One of the most important principles in our lives is to have Ahavas Yisroel – love for our fellow Jew. One of the primary ways this is accomplished is by abiding by the laws of Shemiras Halashon – guarding what we say to others, about the ills or faults of our fellow Jew.

Our sages comment that during the last phases of the second Temple period, the majority of the Jews were devout to and knowledgeable in Torah, yet, they exhibited baseless hatred towards each other. Slander and gossip were prevalent and as a result, G-d allowed His Temple to be destroyed.

Rabbi Yisroel Meir Kagan, also known as the Chofetz Chaim, was a champion of bringing the awareness of the laws of Lashon Harah to the Jewish people, through his saintly demeanor and the many books he wrote on the topic. He writes that if G-d destroyed the Temple because of the sins of baseless hatred and slander, He certainly won’t permit the third and everlasting Temple to be rebuilt as long as we are lax in this area.

King Solomon writes in the Book of Proverbs; “Death and life are in the power of the tongue.” Although speaking Lashon Harah, evil gossip about your fellow, does not cause him bodily harm, often, the victim suffers more than if he had been physically abused. Physical harm heals over time, but humiliation and shame from Lashon Harah can leave deep emotional scars that may never heal.

My father in law, Rabbi Avrohom Gewirtzman o.b.m. in the book that he authored quotes the Chovos Halevovos who states that when one speaks Lashon Harah about his fellow, there is an interesting reassign that happens. All the Mitzvos – good deeds that the speaker has accrued are transferred to the subject who he has spoken about, and all the sins the subject had amassed are switched over to the speaker. This is a major deterrent for one not to speak negatively about someone who he does not care for.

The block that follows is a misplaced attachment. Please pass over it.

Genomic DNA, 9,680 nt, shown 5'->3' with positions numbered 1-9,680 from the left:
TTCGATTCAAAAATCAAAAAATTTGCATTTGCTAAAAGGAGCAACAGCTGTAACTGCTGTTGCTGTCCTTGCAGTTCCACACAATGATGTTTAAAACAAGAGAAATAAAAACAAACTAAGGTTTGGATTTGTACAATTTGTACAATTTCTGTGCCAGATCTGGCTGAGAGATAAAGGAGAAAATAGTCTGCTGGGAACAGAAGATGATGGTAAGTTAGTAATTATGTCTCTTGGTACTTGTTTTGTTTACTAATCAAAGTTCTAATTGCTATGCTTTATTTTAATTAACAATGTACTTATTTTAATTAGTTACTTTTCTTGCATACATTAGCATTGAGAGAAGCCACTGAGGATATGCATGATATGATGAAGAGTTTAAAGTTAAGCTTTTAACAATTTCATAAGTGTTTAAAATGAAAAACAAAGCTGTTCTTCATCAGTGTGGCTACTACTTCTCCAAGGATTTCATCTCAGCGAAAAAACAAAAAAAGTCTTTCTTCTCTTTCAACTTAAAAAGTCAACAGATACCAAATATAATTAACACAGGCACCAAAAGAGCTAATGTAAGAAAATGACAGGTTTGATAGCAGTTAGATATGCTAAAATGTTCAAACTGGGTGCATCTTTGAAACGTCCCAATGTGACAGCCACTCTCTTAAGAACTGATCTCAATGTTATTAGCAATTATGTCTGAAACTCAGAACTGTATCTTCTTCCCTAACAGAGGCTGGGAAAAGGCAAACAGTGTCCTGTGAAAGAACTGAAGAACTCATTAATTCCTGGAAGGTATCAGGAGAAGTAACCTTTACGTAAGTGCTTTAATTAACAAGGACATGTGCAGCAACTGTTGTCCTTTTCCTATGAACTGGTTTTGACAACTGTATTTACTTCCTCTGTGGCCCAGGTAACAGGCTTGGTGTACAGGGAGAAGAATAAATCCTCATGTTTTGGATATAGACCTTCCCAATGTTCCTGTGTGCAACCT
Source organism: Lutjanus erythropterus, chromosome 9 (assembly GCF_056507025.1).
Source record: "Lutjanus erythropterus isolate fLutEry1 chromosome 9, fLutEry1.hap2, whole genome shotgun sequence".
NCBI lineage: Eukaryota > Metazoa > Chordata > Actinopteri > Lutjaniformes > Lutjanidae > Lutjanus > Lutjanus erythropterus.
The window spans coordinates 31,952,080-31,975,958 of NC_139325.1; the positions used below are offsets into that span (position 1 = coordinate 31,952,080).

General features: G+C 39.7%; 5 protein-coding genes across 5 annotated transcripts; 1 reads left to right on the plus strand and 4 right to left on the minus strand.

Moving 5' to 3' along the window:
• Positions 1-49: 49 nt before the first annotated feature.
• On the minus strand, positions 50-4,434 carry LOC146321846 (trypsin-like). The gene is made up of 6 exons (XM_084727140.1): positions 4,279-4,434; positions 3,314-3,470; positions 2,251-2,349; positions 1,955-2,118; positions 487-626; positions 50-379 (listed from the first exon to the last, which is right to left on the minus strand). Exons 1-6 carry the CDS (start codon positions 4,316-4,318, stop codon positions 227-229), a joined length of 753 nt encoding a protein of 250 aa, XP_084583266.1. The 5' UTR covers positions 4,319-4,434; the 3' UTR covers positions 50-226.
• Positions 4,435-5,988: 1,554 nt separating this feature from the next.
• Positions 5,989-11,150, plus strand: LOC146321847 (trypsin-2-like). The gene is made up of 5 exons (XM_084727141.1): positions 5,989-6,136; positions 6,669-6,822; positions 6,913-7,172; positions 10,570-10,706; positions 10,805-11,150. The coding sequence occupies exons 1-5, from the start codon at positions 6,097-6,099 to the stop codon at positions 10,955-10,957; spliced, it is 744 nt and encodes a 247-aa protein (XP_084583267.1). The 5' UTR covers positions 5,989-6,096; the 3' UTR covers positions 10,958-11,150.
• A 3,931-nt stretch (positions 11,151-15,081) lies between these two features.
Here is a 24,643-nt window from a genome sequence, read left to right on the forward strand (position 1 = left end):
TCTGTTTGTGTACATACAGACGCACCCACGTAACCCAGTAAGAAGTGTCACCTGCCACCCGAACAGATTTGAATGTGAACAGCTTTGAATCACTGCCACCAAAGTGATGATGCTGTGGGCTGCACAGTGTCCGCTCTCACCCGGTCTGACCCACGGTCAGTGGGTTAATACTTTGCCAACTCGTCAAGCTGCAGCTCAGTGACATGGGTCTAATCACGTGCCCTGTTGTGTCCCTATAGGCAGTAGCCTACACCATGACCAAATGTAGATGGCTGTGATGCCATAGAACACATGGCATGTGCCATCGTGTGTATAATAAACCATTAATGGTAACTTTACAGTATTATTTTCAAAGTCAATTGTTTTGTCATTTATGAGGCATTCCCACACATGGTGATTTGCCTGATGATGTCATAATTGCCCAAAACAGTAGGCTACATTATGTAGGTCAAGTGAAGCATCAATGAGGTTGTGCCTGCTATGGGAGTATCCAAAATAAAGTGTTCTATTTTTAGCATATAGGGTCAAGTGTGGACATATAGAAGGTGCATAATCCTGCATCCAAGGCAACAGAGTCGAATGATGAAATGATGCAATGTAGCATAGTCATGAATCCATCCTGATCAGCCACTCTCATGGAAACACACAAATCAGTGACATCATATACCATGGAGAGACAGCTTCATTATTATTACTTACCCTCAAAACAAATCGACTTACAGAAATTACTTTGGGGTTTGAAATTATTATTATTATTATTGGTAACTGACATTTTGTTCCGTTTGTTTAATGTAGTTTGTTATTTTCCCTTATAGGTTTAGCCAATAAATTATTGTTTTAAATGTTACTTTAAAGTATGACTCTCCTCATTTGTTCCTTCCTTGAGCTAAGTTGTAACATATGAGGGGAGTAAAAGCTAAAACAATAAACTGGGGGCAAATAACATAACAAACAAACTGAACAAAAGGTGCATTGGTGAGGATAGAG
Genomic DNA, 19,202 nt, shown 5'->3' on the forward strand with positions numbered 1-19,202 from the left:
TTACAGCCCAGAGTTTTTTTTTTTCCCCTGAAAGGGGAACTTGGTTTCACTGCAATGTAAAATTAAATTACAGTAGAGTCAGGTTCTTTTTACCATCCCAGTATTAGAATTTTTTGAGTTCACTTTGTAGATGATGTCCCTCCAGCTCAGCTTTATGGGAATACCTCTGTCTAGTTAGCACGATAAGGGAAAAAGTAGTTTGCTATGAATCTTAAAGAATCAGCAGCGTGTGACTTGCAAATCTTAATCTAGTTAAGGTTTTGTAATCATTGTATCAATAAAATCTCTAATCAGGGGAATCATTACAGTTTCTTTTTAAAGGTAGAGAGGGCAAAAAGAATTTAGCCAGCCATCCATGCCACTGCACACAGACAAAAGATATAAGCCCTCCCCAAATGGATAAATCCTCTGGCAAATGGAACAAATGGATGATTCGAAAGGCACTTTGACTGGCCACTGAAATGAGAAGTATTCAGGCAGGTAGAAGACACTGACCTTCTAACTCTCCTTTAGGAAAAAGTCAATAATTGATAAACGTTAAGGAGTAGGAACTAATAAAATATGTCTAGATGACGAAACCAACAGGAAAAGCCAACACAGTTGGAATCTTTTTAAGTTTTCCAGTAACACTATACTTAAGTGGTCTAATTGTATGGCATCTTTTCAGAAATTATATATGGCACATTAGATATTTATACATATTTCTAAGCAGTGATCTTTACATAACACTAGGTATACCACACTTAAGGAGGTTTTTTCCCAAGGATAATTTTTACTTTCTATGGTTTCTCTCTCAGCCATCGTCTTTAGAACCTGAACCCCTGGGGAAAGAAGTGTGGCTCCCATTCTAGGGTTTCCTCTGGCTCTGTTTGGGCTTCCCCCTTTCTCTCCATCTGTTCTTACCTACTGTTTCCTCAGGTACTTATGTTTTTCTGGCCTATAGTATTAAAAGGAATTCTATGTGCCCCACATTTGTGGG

My father in law then poses the following intriguing question. Based on this, if the speaker repents from speaking Lashan Harah, do his merits which left him then return back to him? Likewise, do the sins he received from the one he spoke about; now transfer back to the other?

My father in law does not resolve these questions. But it certainly provides us with food for thought and contemplation.

Our Sages tell us that the prayers of one who engages in Lashon Harah, are not accepted before G-d. However, the spiritual impurity that descends upon a person through speaking or listening to Lashon Harah, can be removed through repentance.

Why are the Heavenly gates locked for one who engages in Lashon Harah? When G-d created man, he distinguished him from the animal kingdom by investing him with the power of speech. Rabbi Zalman Sorotzkin o.b.m. explains that speech is the tool through which mankind’s innovations in all realms of knowledge are transmitted to others and to the subsequent generations. Over the course of many generations, man has succeeded in studying, refining and building upon prior knowledge, thus achieving extraordinary levels of development in science, medicine and technology. Without speech and writing, the transfer of knowledge would be impossible and man’s intellect would stagnate like the animal kingdom.

Thus when one speaks and uses forbidden speech, he is abusing G-d’s gift to mankind. In effect, by speaking Lashon Harah, one is undermining his essence and demonstrates a lack of appreciation for what distinguishes him from the animal kingdom.

When one speaks Lashon Harah concerning his fellow, he belittles the Divine gift of the privilege of speech, therefore prayers that are uttered with this blemished tool are not welcome to stand before G-d.

Our resolve to refrain from speaking Lashon Harah enables our prayers to soar directly to the Heavens and generate the salvation which we so urgently need.